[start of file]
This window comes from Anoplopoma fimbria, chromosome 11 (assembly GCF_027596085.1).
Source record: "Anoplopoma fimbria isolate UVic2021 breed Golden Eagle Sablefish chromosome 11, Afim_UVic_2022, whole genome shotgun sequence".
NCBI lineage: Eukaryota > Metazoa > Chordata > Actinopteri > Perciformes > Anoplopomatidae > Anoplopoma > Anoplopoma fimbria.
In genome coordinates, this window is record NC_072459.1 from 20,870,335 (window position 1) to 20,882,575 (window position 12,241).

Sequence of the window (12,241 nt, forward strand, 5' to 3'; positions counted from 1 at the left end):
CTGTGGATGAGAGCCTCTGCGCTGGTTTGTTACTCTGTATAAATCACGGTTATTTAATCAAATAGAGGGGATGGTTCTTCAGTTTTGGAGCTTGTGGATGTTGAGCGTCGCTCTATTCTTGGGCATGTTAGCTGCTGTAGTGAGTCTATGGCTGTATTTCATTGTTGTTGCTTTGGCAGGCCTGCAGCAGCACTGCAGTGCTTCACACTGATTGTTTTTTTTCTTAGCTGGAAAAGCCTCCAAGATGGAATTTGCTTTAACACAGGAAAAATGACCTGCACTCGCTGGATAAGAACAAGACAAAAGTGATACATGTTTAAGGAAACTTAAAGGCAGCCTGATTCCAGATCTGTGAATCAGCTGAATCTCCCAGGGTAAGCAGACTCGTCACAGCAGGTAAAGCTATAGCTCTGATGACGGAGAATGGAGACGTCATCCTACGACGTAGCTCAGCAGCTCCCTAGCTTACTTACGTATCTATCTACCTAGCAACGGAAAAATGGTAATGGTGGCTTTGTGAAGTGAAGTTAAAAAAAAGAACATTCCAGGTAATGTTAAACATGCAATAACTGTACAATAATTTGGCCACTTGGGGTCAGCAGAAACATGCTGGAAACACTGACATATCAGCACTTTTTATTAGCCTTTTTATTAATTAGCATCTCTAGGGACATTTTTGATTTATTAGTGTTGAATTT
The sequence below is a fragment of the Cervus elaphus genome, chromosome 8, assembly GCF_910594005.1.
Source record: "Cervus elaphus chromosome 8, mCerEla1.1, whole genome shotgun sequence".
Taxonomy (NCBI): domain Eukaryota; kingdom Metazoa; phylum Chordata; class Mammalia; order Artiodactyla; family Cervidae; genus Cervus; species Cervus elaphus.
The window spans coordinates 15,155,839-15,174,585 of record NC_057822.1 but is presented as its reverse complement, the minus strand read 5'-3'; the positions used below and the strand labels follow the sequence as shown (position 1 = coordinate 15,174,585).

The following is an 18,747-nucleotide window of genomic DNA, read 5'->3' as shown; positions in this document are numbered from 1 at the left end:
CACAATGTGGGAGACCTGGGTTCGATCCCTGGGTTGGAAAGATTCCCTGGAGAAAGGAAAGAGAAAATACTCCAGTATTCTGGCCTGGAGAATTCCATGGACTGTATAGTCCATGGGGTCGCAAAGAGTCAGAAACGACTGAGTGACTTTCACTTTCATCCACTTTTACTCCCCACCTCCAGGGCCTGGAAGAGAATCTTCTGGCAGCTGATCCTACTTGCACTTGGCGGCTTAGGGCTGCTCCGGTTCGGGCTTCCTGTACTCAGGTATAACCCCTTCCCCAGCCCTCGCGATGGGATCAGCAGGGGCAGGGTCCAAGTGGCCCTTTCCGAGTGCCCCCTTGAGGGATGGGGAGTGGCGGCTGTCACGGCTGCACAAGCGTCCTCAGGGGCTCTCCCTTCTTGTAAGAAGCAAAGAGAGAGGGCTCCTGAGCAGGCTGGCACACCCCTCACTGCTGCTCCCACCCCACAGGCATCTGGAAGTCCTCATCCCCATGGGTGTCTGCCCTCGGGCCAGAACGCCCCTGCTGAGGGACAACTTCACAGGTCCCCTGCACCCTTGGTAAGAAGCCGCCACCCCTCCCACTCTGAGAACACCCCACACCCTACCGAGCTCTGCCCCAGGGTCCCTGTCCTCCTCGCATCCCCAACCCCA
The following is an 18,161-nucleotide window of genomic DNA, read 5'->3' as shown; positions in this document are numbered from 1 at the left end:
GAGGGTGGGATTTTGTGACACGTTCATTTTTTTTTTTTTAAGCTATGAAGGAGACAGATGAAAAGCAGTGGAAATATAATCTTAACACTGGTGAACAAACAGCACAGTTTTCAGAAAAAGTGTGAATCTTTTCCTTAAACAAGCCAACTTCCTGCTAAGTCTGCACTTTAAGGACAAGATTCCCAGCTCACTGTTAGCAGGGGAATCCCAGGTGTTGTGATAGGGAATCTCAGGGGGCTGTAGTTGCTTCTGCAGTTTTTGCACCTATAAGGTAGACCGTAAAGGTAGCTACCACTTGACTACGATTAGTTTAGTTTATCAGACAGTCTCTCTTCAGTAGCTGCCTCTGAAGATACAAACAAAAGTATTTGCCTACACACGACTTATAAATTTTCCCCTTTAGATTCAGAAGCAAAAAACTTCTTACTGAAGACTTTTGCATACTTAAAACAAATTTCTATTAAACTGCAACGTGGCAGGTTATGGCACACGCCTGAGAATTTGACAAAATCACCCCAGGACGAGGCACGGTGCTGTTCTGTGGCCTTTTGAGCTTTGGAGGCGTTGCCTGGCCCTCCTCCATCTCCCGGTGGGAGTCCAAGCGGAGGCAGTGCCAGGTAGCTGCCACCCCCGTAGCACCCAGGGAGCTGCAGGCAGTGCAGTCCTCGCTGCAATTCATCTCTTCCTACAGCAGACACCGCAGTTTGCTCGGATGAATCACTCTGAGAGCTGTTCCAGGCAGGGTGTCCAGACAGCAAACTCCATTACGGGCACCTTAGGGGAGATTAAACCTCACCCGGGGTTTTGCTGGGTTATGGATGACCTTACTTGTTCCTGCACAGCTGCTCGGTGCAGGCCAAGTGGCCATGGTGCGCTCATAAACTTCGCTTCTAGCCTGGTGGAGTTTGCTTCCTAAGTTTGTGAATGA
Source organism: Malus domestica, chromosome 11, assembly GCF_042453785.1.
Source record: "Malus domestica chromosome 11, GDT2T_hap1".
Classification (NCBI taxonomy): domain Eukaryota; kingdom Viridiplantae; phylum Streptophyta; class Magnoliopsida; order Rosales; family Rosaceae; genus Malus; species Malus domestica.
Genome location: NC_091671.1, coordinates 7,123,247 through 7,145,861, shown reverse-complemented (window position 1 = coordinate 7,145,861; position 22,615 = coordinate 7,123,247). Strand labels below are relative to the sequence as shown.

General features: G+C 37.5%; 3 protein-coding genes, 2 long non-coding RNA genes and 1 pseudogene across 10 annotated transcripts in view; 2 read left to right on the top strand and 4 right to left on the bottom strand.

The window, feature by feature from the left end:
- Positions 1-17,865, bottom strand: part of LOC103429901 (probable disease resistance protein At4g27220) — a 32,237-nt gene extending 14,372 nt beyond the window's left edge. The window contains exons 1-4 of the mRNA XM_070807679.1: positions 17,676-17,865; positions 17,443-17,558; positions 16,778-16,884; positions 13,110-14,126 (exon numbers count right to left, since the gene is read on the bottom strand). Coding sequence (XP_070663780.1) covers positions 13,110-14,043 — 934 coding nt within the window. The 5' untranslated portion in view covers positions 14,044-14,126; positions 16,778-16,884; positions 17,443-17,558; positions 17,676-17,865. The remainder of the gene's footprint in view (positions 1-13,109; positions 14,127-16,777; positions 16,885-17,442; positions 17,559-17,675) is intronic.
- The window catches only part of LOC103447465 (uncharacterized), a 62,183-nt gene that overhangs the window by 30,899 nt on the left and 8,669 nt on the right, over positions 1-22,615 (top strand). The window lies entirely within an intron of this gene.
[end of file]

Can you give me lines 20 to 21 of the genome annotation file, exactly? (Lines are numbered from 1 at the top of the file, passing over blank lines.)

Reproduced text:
The window, feature by feature from the left end:
- Positions 1-17,865, bottom strand: part of LOC103429901 (probable disease resistance protein At4g27220) — a 32,237-nt gene extending 14,372 nt beyond the window's left edge. The window contains exons 1-4 of the mRNA XM_070807679.1: positions 17,676-17,865; positions 17,443-17,558; positions 16,778-16,884; positions 13,110-14,126 (exon numbers count right to left, since the gene is read on the bottom strand). Coding sequence (XP_070663780.1) covers positions 13,110-14,043 — 934 coding nt within the window. The 5' untranslated portion in view covers positions 14,044-14,126; positions 16,778-16,884; positions 17,443-17,558; positions 17,676-17,865. The remainder of the gene's footprint in view (positions 1-13,109; positions 14,127-16,777; positions 16,885-17,442; positions 17,559-17,675) is intronic.